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Him from whom cometh every good and perfect gift; and to show us our entire dependence upon Him. If we are indeed believers in the Lord Jesus Christ, we owe the benefit to Divine grace. It is because it hath pleased the Lord to make us His people, that we are numbered among them. This is here ascribed to our Lord Jesus Christ: He that soweth the good seed is the Son of man. Sometimes it is ascribed to God the Father: Every good gift and every perfect gift is from above, and cometh down from the Father of lights, with whom is no variableness, neither shadow of turning of His own will begat He us with the word of truth. Again, it is ascribed to the Holy Ghost: Except a man be born of water and of the Spirit, he cannot enter into the kingdom of God. Thus that which is the work of God alone, is ascribed to each of the Divine Persons in the ever-blessed Trinity, the One Jehovah.
Our blessed Saviour proceeds, But while men slept, his enemy came and sowed tares among the wheat, and went his way. But when the blade was sprung up, and brought forth fruit, then appeared the tares also. The explanation is, The tares are the children of the wicked one: the enemy that sowed them is the devil. Here we learn that those who outwardly profess to be members of the church of Christ, and yet have not received
1 Samuel xii. 22. 7 James i. 17, 18. 8 John iii. 5. .
the truth as it is in Jesus in the love of it, and have not become new creatures in Christ Jesus; have not been planted in the church by God, but by His enemy, Satan. Although these persons may partake of all the outward privileges of Christianity, "yet in no wise are they partakers of Christ, but rather to their condemnation" do they participate in them. Surely this declaration of the word of God calls upon us for deep self-examination and humiliation before Him. Let us ask ourselves, What spiritual benefit do we derive from our profession of Christianity? That we have borne the name of Christians in this world will do us no good hereafter, unless we are also influenced and actuated by the Spirit of Christ. If any man have not the Spirit of Christ, he is none of His.? So our Saviour Himself declared, Not every one that saith unto Me, Lord, Lord, shall enter into the kingdom of heaven; but he that doeth the will of My Father which is in heaven.10 It appears from this parable, that it is by their fruits that the children of God are to be distinguished from others. This is the only way in which mankind are able to judge of one another. If the practice be bad, Christian principle cannot be operative in the heart.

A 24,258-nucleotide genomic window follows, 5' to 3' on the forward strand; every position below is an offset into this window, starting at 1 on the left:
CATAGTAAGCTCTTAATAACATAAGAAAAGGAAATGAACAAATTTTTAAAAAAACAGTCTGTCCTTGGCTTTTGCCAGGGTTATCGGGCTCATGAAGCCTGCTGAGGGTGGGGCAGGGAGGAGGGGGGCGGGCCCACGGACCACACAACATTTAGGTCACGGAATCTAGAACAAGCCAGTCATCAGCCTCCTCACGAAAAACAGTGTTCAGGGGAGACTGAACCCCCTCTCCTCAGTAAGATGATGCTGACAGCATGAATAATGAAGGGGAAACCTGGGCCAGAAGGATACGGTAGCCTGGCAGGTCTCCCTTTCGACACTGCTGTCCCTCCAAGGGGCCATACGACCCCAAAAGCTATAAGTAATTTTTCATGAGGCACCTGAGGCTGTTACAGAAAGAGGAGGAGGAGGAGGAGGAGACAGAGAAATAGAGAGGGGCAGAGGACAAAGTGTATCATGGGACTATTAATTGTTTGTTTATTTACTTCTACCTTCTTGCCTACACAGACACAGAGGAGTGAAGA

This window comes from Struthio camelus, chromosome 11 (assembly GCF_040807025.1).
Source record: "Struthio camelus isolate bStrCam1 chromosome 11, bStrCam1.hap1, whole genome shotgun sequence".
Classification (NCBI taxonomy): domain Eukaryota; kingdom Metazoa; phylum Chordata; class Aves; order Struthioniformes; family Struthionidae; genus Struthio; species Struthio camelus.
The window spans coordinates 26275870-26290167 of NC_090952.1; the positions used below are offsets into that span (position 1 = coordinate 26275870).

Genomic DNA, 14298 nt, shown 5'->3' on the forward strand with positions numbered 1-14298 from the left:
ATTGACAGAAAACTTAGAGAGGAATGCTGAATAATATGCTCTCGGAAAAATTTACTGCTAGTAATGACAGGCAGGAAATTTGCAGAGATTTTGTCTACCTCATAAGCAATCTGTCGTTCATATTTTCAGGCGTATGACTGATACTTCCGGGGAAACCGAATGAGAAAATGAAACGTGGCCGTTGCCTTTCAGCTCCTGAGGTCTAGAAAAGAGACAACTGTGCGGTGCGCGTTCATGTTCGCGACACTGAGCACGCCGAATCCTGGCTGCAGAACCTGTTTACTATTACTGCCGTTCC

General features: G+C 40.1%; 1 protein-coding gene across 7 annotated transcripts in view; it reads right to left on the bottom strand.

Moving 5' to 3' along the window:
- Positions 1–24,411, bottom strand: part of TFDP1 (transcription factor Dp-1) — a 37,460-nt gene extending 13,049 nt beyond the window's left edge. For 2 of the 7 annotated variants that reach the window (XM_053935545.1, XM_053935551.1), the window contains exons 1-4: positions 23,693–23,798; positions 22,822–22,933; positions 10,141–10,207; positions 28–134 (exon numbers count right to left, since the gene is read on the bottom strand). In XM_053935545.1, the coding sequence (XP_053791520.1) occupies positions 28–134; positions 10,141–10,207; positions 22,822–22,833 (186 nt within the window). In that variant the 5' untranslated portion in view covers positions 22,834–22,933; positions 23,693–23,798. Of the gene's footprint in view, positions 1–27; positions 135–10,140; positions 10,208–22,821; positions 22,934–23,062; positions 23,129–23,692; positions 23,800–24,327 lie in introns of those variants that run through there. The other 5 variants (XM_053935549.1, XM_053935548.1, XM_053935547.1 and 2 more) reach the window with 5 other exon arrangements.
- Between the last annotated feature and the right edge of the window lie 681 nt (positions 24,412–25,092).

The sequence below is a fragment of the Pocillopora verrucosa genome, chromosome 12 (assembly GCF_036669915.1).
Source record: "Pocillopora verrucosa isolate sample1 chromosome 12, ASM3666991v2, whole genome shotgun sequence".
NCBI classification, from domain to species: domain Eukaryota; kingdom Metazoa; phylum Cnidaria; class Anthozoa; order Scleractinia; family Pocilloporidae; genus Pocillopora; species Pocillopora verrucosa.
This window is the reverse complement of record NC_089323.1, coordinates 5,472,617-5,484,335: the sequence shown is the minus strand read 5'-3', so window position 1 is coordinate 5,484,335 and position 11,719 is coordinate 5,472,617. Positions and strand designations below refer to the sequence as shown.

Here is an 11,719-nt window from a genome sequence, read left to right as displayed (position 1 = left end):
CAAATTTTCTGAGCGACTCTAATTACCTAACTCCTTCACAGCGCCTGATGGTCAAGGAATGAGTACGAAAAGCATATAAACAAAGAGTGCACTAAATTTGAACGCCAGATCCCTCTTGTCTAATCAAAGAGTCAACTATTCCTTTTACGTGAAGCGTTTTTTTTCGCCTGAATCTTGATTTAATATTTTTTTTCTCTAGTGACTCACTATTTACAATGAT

The appearance of the tares in the field ex
9 Romans viii. 9.
10 Matthew vii. 21.